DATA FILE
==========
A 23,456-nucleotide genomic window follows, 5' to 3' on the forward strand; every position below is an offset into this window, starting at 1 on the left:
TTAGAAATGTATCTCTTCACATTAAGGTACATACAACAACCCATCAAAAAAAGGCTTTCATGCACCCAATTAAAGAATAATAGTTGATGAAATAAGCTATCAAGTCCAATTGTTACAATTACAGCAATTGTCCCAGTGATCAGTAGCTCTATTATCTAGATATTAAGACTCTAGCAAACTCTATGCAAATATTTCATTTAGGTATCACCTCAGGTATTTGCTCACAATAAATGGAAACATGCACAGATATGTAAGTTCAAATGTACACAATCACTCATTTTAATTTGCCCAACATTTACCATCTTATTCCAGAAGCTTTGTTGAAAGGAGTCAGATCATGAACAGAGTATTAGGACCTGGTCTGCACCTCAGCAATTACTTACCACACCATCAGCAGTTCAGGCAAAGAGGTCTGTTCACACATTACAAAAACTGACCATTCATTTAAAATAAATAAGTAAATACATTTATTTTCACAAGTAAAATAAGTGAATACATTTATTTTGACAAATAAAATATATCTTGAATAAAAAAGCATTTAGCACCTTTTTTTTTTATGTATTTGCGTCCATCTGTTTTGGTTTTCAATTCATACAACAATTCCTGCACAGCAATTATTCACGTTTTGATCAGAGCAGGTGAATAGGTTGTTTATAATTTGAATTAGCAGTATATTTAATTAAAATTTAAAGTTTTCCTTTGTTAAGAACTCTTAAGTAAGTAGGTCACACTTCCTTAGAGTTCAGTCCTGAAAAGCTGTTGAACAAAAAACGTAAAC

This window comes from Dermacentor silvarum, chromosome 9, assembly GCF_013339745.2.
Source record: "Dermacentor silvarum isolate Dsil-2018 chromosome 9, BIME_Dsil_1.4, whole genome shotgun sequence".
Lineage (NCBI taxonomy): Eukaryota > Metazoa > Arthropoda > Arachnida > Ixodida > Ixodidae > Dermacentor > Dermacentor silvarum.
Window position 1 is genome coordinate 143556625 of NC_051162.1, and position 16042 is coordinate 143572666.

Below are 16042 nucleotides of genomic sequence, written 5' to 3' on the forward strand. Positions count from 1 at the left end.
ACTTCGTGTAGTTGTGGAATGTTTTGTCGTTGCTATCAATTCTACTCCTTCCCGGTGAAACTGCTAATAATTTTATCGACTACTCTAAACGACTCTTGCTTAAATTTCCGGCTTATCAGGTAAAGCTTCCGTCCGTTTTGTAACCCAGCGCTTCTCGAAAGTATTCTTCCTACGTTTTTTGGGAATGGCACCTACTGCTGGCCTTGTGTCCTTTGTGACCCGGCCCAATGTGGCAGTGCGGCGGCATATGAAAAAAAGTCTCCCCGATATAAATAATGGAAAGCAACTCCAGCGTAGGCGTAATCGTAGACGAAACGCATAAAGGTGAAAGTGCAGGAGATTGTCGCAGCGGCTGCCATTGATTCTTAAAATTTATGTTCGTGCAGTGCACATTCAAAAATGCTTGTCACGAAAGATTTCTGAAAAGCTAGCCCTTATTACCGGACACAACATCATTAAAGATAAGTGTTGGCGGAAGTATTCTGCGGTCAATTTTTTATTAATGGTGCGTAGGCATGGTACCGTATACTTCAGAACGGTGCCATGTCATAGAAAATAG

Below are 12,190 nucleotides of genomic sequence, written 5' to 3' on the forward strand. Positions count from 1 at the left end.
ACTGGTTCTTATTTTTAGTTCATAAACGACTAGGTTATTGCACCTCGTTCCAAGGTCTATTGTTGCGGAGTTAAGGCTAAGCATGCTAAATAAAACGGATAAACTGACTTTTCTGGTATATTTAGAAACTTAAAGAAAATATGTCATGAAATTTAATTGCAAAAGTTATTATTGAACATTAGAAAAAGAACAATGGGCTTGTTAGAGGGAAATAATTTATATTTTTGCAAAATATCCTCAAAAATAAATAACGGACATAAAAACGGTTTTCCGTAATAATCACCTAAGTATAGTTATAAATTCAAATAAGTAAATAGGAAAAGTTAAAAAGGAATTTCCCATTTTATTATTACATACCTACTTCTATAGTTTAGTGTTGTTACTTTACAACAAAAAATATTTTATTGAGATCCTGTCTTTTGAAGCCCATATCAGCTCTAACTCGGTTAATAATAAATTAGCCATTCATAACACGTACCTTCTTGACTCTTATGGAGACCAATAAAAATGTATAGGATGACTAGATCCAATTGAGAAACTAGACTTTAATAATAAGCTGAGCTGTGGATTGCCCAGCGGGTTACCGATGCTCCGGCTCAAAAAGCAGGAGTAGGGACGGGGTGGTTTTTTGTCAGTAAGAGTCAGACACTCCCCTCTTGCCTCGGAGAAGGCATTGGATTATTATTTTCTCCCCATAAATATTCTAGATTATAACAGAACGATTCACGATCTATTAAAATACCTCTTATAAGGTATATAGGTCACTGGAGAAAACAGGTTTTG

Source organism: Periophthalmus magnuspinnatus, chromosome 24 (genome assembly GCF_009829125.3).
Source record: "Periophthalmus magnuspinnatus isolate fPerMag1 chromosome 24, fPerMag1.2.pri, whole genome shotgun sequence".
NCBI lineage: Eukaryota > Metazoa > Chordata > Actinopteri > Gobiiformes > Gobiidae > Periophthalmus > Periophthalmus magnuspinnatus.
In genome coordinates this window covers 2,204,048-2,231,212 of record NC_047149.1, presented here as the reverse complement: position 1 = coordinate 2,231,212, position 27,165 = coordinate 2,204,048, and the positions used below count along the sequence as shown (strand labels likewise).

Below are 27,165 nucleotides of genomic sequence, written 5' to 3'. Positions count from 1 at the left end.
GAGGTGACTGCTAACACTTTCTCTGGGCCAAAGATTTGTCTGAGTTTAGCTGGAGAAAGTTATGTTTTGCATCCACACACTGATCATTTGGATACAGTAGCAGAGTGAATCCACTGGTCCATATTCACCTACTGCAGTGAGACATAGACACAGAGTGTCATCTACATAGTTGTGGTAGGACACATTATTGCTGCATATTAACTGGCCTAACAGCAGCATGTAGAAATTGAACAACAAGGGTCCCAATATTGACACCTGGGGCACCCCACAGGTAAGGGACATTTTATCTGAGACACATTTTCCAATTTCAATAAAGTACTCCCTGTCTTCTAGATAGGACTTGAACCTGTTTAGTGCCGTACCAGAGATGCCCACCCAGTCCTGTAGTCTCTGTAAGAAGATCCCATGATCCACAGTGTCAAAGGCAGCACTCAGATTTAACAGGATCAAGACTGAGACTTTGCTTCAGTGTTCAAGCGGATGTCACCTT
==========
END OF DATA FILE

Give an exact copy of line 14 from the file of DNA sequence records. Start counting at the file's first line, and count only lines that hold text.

In genome coordinates this window covers 2,204,048-2,231,212 of record NC_047149.1, presented here as the reverse complement: position 1 = coordinate 2,231,212, position 27,165 = coordinate 2,204,048, and the positions used below count along the sequence as shown (strand labels likewise).